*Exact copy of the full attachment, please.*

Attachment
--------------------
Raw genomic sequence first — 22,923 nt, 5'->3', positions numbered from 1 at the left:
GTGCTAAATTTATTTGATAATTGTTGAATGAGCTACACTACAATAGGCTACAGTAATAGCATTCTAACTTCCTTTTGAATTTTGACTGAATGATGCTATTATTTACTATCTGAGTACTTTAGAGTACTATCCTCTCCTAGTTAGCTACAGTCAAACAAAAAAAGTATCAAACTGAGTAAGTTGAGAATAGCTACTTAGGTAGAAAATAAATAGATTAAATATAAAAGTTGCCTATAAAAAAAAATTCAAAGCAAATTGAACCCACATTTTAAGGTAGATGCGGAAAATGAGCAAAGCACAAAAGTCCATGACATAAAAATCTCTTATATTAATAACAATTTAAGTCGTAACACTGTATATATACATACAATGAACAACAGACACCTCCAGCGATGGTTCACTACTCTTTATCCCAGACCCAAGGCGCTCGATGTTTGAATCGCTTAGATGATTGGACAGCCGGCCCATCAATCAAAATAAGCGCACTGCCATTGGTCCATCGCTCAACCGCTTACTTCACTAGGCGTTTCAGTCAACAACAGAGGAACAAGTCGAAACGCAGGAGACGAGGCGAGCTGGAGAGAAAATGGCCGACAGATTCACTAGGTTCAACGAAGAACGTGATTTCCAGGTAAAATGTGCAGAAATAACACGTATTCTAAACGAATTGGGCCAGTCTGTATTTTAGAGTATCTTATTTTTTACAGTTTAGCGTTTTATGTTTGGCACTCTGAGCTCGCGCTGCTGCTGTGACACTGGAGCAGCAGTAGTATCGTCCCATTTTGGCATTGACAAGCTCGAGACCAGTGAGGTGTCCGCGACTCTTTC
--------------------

Raw genomic sequence first — 22,923 nt, 5'->3', positions numbered from 1 at the left:
GTGCTAAATTTATTTGATAATTGTTGAATGAGCTACACTACAATAGGCTACAGTAATAGCATTCTAACTTCCTTTTGAATTTTGACTGAATGATGCTATTATTTACTATCTGAGTACTTTAGAGTACTATCCTCTCCTAGTTAGCTACAGTCAAACAAAAAAAGTATCAAACTGAGTAAGTTGAGAATAGCTACTTAGGTAGAAAATAAATAGATTAAATATAAAAGTTGCCTATAAAAAAAAATTCAAAGCAAATTGAACCCACATTTTAAGGTAGATGCGGAAAATGAGCAAAGCACAAAAGTCCATGACATAAAAATCTCTTATATTAATAACAATTTAAGTCGTAACACTGTATATATACATACAATGAACAACAGACACCTCCAGCGATGGTTCACTACTCTTTATCCCAGACCCAAGGCGCTCGATGTTTGAATCGCTTAGATGATTGGACAGCCGGCCCATCAATCAAAATAAGCGCACTGCCATTGGTCCATCGCTCAACCGCTTACTTCACTAGGCGTTTCAGTCAACAACAGAGGAACAAGTCGAAACGCAGGAGACGAGGCGAGCTGGAGAGAAAATGGCCGACAGATTCACTAGGTTCAACGAAGAACGTGATTTCCAGGTAAAATGTGCAGAAATAACACGTATTCTAAACGAATTGGGCCAGTCTGTATTTTAGAGTATCTTATTTTTTACAGTTTAGCGTTTTATGTTTGGCACTCTGAGCTCGCGCTGCTGCTGTGACACTGGAGCAGCAGTAGTATCGTCCCATTTTGGCATTGACAAGCTCGAGACCAGTGAGGTGTCCGCGACTCTTTC